One of the biggest complaints I hear from home studio enthusiasts about the mixing and mastering process is difficulty getting their vocals or melody instruments to “sit in the mix” and not be drowned out by drums, bass, or other rhythm instruments. There are many common methods used to combat this problem, from volume automation to precision EQ. A favorite method of many producers is sidechain compression. Today we’re going to learn how to use sidechain compression, what it is, and hear an example of sidechain compression in use.
(Sidechain compression is a more advanced topic and requires working knowledge of how a compressor works, so beginners should consider checking out my guide on How to Use a Compressor Plugin before diving into this one. Or, if you’re just getting started with home music production, you may first want to check out my guide on How To Set Up Your Home Studio.)
What is Sidechain Compression?
As we know, compression is used to squeeze down your audio signal and reduce dynamics, making louder sounds quieter and vice versa. The compressor, whether it be hardware or software, watches the strength of the input signal and reduces any signal that goes above the threshold by a ratio of 2:1, 4:1, 8:1, etc. So if the threshold is set to -30dB and the ratio is set to 4:1, a -26dB signal will be reduced to -29dB. The loss in volume is made up through the gain control, therefore boosting quieter sounds as well.
Sidechain compression acts upon the audio signal in the same way, with one very cool difference: Instead of using the original signal’s levels to trigger the compressor, the levels of a secondary signal are ‘sidechained’ to the compressor. Here’s an illustration:
The original signal is acted upon by the compressor using the input from the second signal, therefore only compressing the original signal only when the second signal rises above the threshold.
Why Do I Want Sidechain Compression?
As mentioned above, sidechain compression is used to help vocals, melody instruments and or other signals that you want to stick out to sit well in your mix without significant changes in EQ or volume. It allows for a more natural-sounding dip in the volume of the sounds that are supposed to stay in the background, therefore adding a subtle lift to the parts that you want to stick out.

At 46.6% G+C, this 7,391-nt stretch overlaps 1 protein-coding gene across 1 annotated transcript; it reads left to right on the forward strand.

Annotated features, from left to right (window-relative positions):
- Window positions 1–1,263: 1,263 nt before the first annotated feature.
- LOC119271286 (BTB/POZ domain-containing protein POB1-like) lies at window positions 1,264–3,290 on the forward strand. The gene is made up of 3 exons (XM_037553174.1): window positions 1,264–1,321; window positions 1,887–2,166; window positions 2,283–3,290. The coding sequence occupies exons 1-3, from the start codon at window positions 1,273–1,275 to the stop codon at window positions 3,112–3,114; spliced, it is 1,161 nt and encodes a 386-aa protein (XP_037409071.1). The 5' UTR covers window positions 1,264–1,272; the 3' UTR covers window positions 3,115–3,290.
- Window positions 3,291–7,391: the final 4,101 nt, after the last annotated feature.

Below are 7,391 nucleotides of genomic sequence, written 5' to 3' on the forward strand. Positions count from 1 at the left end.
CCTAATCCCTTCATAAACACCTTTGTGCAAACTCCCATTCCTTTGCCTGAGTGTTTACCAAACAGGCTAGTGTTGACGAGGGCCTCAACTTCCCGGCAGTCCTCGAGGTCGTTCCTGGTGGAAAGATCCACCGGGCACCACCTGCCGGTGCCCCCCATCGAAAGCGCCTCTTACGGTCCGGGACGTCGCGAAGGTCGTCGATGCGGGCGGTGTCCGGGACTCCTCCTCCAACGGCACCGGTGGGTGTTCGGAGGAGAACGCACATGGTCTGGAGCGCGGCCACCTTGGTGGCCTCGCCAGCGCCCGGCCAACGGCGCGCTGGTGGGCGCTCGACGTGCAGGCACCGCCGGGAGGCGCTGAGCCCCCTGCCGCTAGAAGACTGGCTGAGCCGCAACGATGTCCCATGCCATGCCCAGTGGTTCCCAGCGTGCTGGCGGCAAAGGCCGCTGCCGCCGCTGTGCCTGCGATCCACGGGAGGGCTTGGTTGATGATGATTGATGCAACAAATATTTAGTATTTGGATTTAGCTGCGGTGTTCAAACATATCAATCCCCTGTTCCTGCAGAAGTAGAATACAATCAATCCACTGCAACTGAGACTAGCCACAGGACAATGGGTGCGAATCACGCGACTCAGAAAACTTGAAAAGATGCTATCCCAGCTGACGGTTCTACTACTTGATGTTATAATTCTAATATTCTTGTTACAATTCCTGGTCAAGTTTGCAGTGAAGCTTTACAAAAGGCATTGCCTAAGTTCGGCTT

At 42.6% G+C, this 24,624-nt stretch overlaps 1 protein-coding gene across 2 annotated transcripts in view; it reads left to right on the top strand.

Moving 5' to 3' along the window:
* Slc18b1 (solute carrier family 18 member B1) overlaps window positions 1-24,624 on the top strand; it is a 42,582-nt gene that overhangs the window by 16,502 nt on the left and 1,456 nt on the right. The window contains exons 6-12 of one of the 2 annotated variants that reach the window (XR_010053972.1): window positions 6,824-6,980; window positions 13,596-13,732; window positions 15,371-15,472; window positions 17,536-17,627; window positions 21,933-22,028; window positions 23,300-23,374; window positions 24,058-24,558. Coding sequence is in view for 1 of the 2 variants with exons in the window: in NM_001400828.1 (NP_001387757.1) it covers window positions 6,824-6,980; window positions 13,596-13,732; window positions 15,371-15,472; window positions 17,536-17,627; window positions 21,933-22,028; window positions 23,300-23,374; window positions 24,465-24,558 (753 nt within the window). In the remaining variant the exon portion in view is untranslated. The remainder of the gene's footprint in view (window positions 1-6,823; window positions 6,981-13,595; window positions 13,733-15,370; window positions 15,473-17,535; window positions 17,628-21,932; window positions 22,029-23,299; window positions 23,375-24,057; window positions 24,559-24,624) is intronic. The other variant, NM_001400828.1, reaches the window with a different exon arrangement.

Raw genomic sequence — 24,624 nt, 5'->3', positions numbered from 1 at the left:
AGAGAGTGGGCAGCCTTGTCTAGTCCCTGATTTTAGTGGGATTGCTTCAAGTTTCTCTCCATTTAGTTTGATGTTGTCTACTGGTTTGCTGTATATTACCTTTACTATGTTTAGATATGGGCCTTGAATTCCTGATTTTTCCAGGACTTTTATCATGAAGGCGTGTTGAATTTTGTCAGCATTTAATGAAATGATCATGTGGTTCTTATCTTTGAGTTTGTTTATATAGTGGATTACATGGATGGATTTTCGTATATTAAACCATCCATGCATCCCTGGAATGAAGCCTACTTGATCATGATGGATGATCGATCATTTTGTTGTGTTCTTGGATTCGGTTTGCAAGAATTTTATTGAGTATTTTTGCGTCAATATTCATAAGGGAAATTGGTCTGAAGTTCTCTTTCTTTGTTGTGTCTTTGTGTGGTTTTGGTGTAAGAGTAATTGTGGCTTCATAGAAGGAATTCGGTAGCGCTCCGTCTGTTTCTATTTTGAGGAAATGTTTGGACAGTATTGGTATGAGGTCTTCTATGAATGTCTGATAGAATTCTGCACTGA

Before we go any further, let’s hear an example. Here’s a basic mix with rhythm and solo guitars, bass and drums:
… now here’s that same exact sample with sidechain compression applied to the rhythm guitar and bass tracks:
In the second sample, you can hear how the sidechained compressor allows the solo guitar to gain the foreground without a shelf in EQ or dramatic volume change in the rhythm instruments. When the solo guitar isn’t playing, however, the bassline and rhythm guitar regain the foreground.
How do I set up Sidechain Compression?
To set up sidechain compression, you need a few things:
- A compressor that supports sidechaining. FabFilter Pro-C 2, Arturia Comp FET-76 and 6030 Ultimate Compressor HD are some popular examples, but there are many. In this guide, I’ll be using SphereComp by W.A. Production. Most DAW software also comes with at least one sidechain-able compressor built-in, like the default compressors in Pro Tools, Ableton, or Studio One, ReaComp in Reaper, etc.
- A DAW that supports track routing. (I can’t think of a single one that doesn’t.)
- Two audio signals.
Once you have all of the above, you’re ready to sidechain. Let’s get started.
Step One – Add the Compressor
Go to the track or tracks that will be compressed (the one that will be compressed into the background, not the one that you want to stick out) and add the compressor plugin. This is where setting up your tracks into busses or groups can be particularly useful since you can apply sidechain compression to multiple tracks without having more than one instance of your compressor loaded. Here’s a screenshot from the audio example above – as you can see, I have added SphereComp to the Bass track:
Step Two – Enable Sidechaining
Once you have the compressor on the tracks, you’ll want to enable sidechaining. This will vary based on the plugin you’re using. Here’s a screenshot from SphereComp: